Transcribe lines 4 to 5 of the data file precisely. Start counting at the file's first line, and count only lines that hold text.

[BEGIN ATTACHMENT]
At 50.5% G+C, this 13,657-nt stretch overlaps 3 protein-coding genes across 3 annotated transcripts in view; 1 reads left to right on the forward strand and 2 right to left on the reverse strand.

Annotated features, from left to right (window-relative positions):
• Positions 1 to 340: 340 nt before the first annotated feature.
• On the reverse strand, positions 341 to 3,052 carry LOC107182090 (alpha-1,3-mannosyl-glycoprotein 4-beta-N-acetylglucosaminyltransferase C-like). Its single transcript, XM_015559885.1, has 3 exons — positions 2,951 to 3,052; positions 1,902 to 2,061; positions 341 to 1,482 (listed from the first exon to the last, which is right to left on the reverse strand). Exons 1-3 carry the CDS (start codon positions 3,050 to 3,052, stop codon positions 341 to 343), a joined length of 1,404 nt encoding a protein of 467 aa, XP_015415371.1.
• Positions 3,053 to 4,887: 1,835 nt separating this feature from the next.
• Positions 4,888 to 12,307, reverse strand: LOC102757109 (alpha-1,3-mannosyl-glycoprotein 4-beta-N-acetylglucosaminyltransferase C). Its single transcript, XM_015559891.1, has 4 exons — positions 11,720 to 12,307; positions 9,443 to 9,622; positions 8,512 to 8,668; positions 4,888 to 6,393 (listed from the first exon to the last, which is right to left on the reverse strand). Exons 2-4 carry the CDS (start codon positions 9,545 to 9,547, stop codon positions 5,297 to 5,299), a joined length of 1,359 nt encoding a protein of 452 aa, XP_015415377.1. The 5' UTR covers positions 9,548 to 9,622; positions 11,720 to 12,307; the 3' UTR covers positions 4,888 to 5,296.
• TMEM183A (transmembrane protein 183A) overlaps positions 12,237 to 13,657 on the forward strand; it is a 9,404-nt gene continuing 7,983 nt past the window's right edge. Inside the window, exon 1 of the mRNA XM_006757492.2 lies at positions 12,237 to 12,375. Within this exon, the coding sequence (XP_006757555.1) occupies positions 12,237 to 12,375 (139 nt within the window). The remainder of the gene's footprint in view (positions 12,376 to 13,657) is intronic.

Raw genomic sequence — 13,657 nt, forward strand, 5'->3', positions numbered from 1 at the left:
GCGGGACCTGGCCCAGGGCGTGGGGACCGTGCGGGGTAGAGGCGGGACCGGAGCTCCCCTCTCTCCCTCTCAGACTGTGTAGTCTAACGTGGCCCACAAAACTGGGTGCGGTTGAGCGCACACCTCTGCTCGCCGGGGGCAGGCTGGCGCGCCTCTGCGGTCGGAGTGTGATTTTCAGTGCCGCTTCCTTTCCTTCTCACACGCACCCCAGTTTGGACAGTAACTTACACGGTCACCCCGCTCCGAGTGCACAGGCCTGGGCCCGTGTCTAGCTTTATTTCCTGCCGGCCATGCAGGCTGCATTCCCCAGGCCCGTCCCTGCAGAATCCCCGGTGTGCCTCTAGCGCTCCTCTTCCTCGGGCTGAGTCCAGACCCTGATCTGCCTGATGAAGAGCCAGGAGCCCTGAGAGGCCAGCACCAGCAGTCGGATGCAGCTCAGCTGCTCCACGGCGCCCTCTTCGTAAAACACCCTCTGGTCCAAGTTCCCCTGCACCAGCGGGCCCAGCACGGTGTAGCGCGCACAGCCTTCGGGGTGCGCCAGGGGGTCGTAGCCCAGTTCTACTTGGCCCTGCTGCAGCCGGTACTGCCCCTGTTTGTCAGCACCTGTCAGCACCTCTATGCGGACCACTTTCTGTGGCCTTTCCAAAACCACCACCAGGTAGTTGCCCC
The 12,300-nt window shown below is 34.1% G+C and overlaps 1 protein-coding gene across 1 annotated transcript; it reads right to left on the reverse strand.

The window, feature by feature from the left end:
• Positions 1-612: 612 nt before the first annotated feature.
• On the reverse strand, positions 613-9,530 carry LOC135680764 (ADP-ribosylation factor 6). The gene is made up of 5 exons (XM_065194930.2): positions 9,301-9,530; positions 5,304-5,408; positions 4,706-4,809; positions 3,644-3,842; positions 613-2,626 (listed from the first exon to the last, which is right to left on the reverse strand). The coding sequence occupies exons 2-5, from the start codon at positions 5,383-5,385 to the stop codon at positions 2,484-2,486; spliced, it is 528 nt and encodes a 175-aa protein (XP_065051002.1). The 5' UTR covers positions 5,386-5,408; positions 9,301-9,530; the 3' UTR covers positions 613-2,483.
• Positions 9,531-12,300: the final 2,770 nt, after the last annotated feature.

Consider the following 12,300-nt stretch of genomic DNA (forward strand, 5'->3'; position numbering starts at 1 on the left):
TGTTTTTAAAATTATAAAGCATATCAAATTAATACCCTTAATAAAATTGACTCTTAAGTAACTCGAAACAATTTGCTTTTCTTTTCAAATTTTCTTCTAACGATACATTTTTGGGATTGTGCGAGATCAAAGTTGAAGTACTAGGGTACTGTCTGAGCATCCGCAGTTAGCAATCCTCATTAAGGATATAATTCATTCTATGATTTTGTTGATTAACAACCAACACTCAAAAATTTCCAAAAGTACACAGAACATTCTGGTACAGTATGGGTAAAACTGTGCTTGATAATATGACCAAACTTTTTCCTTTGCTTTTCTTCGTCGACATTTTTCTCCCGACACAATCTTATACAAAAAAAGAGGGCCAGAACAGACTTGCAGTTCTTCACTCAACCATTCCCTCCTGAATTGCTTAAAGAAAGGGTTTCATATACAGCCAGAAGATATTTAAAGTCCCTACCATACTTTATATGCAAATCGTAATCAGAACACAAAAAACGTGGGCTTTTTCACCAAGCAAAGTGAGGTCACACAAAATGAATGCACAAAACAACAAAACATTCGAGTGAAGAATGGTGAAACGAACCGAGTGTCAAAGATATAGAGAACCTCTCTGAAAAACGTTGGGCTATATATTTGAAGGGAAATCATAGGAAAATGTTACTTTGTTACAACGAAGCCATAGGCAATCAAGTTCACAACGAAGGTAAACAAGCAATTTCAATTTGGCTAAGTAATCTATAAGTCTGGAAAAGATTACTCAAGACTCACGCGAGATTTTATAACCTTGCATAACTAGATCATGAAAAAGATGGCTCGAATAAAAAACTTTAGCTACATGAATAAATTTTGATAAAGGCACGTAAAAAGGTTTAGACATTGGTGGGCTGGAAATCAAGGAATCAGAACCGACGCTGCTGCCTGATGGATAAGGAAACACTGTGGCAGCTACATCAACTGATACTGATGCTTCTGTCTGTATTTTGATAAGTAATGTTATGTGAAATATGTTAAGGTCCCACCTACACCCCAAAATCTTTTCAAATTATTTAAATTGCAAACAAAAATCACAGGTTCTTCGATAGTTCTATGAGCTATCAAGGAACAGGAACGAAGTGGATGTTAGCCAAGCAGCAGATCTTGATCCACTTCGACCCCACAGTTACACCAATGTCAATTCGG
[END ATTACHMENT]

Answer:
• On the reverse strand, positions 341 to 3,052 carry LOC107182090 (alpha-1,3-mannosyl-glycoprotein 4-beta-N-acetylglucosaminyltransferase C-like). Its single transcript, XM_015559885.1, has 3 exons — positions 2,951 to 3,052; positions 1,902 to 2,061; positions 341 to 1,482 (listed from the first exon to the last, which is right to left on the reverse strand). Exons 1-3 carry the CDS (start codon positions 3,050 to 3,052, stop codon positions 341 to 343), a joined length of 1,404 nt encoding a protein of 467 aa, XP_015415371.1.
• Positions 3,053 to 4,887: 1,835 nt separating this feature from the next.